In oldbrew’s link look at fig2. and compare to fig4 in here: (there are other too), and note correlating points e.g. ~7200BP and ~5200BP (3195bce), the latter date corresponding to a well known seismic/climate upheaval. In between dates such as 4300BP(2345bce) 63xx(4375bce), the former an obliquity change -see Dodwell. See also fig 3, the CH4 curve is sensitive to those two dates, but the CO2 is near insensitive.

    Then for the misleading. Over the curve of Temp anomaly is superimposed the Obliquity variation suitably magnified to fit over. But then look at both ends how it departs.

    In oldbrew’s curves eccentricity is likely ok, but the curve of obliquity is not—so the two others derived from it are useless.

    An interesting link here: says quote: “The first, eccentricity, is the only one that changes the total amount of solar insolation received at top of atmosphere in a given year. Note that a constant solar insolation at the top of atmosphere can be a varying solar absorbed radiation if more or less of that solar radiation happens to be reflected off, say, ice sheets, due to, say, obliquity.

    The second, obliquity, or tilt, affects the difference between summer and winter TOA insolation. So it affects seasons and, specifically, the strength of seasons.

    The third, precession, affects the amount of radiation received at different times of the year (moderated by item 1, eccentricity). So if the earth’s orbit was a perfect circle this parameter would disappear. When the earth is closest to the sun in June/July the Northern Hemisphere summer is stronger and the SH summer is weaker, and vice versa for winters.

    So eccentricity affects total TOA insolation, while obliquity and precession change its distribution in season and latitude. However, variations in solar insolation at TOA depend on e² and so the total variation in TOA radiation has, over a very long period, only been only 0.1%.

    This variation is very small and yet the strongest “orbital signal” in the ice age record is that of eccentricity. A problem, that even for the proponents of this theory, has not yet been solved.”

    Go back to basics and consider the real possibility that obliquity could have been very small. its signature in the glaciers would disappear. Precession at low obliquity is near zero so no signature either. That leaves eccentricity.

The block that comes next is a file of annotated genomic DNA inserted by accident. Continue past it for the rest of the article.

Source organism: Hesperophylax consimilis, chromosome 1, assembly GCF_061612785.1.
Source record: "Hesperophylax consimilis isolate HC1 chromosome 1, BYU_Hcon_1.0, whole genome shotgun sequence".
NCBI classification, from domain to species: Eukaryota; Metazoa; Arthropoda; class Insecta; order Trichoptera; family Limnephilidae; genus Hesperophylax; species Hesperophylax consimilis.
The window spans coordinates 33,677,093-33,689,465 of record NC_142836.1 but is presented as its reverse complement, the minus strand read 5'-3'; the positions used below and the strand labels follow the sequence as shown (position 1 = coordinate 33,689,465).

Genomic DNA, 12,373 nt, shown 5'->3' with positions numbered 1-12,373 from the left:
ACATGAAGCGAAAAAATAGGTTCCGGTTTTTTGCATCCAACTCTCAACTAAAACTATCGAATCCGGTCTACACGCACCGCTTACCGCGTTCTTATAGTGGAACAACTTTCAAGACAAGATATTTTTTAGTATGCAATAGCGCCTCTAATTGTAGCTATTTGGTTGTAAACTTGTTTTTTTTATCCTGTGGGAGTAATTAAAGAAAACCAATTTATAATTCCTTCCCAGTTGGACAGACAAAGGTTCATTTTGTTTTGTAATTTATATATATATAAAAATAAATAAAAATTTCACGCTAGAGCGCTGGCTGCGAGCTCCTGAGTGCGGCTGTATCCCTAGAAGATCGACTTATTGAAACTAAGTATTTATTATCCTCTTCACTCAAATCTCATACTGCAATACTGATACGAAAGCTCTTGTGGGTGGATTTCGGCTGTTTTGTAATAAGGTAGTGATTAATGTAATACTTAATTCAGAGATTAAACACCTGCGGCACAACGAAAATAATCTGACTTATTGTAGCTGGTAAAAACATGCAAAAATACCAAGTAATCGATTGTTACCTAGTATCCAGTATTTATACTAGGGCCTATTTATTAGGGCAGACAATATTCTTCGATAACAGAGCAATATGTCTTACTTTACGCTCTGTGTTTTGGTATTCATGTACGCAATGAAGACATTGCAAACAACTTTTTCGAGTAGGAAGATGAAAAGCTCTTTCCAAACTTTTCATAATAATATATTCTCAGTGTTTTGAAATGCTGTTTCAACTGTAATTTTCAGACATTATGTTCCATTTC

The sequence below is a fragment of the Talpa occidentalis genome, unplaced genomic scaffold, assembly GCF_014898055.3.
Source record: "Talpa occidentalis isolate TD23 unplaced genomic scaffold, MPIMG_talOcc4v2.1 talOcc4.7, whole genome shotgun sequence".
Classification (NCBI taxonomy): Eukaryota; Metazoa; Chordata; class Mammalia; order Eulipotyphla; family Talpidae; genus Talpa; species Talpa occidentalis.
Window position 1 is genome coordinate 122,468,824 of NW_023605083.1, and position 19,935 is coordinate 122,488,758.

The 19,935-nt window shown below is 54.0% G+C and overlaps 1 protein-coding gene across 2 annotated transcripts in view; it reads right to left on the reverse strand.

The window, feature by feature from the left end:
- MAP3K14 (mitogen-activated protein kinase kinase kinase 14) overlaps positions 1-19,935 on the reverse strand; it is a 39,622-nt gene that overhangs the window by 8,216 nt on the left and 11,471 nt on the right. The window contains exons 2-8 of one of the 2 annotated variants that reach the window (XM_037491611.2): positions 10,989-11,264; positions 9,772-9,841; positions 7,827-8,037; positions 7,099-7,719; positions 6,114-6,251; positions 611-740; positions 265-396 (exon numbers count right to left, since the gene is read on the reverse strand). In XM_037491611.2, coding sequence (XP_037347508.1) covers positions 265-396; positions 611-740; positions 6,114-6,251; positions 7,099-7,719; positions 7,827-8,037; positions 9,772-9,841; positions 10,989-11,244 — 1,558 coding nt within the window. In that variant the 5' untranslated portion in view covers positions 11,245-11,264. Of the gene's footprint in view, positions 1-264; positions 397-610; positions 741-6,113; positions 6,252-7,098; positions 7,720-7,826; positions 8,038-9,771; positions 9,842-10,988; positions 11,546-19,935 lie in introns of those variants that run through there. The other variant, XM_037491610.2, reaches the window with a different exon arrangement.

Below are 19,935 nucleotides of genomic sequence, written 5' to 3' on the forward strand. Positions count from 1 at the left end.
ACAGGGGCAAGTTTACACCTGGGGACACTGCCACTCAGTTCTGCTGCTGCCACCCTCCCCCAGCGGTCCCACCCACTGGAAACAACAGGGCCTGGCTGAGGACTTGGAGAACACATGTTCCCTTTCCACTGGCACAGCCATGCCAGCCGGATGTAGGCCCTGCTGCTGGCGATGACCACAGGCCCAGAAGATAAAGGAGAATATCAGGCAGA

The archaeological record also corroborates with the above proxies — re abrupt changes to obliquity.
    The obliquity ‘loophole’ needs to be better understood, from basic.

  16. E.M.Smith says:

    Note the the key factor is length of NH summer not strength of insolation per day. Summers in the north are longest when at furthest from the sun, at highest eccentricity. That gives more days of snowmelt and fewer of accumulation. (And matcher the geologic record).

    So don’t rejoice in dropping eccentricity. We started leaving the glacial when it was high. It is now dropping and assuring we stay frozen once snow accumulation starts.

    As tilt drops (obliquity) the poles stay frozen, then the cycle of accumulation sets in. Tilt is dropping now…

    We are now in a configuration where, once frozen, we can not warm. Just waiting for the trigger to freeze…

  17. oldbrew says:

    oldmanK: everything to the right of the ‘present day’ line is obviously only a forecast, so the further right it goes the greater the uncertainty.

  18. oldmanK says:

    oldbrew; E.M.Smith: Yes, everything to the right is a forecast. But on obliquity everything to the left, pre 2345bce. is an extrapolation backwards that evidence shows is wrong. The two lower curves are based on that.

    Eccentricity has the weakest effect compared to tilt and precession. But for a period of time its signature only is evident — which is possibly more proof that tilt there was very low and therefore the signature of obliquity+precession would not show/dominate. See here: the ‘Transition Problem’

  19. oldmanK says:

    A bigger picture:

    An obvious scenario why we should not extrapolate backward and base science on such an unknown.

  20. oldbrew says:

    Extrapolating backwards is a way of getting a forecast, but no guarantee of course. The supposed pattern might not repeat, or it might not be the pattern they thought it was.